Daniel Libeskind adds to Jewish Museum, Berlin

Architect reworks the Central Flower Market Hall, a 1960s industrial building with curving walls by Bruno Grimmek
Share
The Academy of the Jewish Museum, Berlin - Daniel Libeskind
The Academy of the Jewish Museum, Berlin - Daniel Libeskind

Just as certain actors are forever linked to one role, some architects never shake off a single triumph. For Daniel Libeskind it’s the Jewish Museum Berlin, which opened 12 years ago.

And now that association has been revived, as he has created a new space for that museum. This building has very different aspirations to the shocking brutality of the first one. For a start, that was a brand new structure, while this is mostly a remodelling of an existing building.

Even though the Jewish Museum was operating out of the 1753 Kollegienhaus as well as Libeskind’s 2011 edifice, it was bursting at the seams. So much so that 70 staff had been relocated to rented offices around the city. At the same time, the museum wanted to make its archive available to the public. So they rehoused it in the old Central Flower Market Hall, a 1960s industrial building with gently curving walls by Bruno Grimmek.

Eventually, the powers that be gifted Grimmek’s Hall to the museum. Libeskind’s brief was to convert 25,000sqft of the building into the Academy of the Jewish Museum Berlin. The Hall’s remaining 40,000sq ft will be reserved for shows and events in the future.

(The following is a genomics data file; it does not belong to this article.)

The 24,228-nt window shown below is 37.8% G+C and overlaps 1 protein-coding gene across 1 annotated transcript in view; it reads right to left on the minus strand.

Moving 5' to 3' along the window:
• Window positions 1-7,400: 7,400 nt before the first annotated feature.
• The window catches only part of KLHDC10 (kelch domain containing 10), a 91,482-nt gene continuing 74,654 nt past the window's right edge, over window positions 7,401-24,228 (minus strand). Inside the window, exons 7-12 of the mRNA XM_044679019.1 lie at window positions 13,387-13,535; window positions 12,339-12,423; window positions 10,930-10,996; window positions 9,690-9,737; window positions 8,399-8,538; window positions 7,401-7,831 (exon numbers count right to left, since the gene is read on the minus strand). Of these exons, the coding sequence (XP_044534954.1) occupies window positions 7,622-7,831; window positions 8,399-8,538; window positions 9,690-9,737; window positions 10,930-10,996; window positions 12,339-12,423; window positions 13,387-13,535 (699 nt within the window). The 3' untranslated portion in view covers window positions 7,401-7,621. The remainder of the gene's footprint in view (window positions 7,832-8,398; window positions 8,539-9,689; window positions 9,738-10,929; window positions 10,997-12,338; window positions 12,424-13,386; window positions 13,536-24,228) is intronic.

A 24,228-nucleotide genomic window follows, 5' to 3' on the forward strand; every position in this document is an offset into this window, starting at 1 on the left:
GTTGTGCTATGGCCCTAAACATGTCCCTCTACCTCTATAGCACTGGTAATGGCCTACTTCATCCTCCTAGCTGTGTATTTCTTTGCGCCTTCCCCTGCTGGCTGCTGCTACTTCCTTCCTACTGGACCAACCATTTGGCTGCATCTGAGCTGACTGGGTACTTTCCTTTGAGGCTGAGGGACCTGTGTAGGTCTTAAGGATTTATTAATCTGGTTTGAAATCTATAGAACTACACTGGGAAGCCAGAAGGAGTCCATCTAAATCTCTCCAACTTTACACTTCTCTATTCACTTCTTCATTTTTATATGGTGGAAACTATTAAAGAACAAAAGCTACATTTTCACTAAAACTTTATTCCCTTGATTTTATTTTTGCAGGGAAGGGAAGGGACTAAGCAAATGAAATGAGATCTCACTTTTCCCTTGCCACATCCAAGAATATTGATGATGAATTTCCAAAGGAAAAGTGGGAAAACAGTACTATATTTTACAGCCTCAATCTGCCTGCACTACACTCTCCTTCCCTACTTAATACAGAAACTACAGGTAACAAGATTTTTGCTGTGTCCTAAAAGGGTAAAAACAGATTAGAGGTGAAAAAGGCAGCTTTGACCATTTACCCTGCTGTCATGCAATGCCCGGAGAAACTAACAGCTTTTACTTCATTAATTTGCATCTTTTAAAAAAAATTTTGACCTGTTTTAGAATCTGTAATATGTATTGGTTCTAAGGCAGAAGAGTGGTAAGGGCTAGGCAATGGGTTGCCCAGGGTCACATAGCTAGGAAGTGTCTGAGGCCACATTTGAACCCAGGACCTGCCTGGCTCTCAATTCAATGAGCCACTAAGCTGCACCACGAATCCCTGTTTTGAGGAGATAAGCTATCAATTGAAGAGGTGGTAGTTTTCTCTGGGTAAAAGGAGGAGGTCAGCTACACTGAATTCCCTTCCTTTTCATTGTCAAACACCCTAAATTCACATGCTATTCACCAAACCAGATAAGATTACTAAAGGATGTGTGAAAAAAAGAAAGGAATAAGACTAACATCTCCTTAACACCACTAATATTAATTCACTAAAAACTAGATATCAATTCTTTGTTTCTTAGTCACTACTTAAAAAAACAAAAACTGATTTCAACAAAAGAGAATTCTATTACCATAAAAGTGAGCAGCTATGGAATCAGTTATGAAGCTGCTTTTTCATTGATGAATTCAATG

The Academy of the Jewish Museum, Berlin - Daniel Libeskind
The Academy of the Jewish Museum, Berlin - Daniel Libeskind

Rather than completely reinventing the rooms, Libeskind merely and sensitively introduced low-rise partitions which left Grimmek’s curvaceous ceilings exposed. Two rows of offices and meeting rooms have been positioned along opposite edges of the building, and between these, there are plans to introduce what the museum is calling a Garden of the Diaspora. Designed by Atelier le Balto in Berlin, it will comprise tables of mosses and ferns.

Outside, however, Libeskind’s signature shapes are on view. He’s put in three cubic forms which seem to be half buried in the square’s paving. They function as the entrance, the library and archive, and a multipurpose room.

For Libeskind, this is all a relatively light touch, which can be put down, apparently to that restricting combination of a tight budget coupled with a tight time-frame. But it also seems appropriate that Libeskind shouldn’t have tried to out-Libeskind himself on the site of his greatest success.

 


You May Also Like


Related





ABOUT PHAIDON

Phaidon is the premier global publisher of the creative arts with over 1,500 titles in print. We work with the world's most influential artists, chefs, writers and thinkers to produce innovative books on art, photography, design, architecture, fashion, food and travel, and illustrated books for children. Phaidon is headquartered in London and New York City.
Read more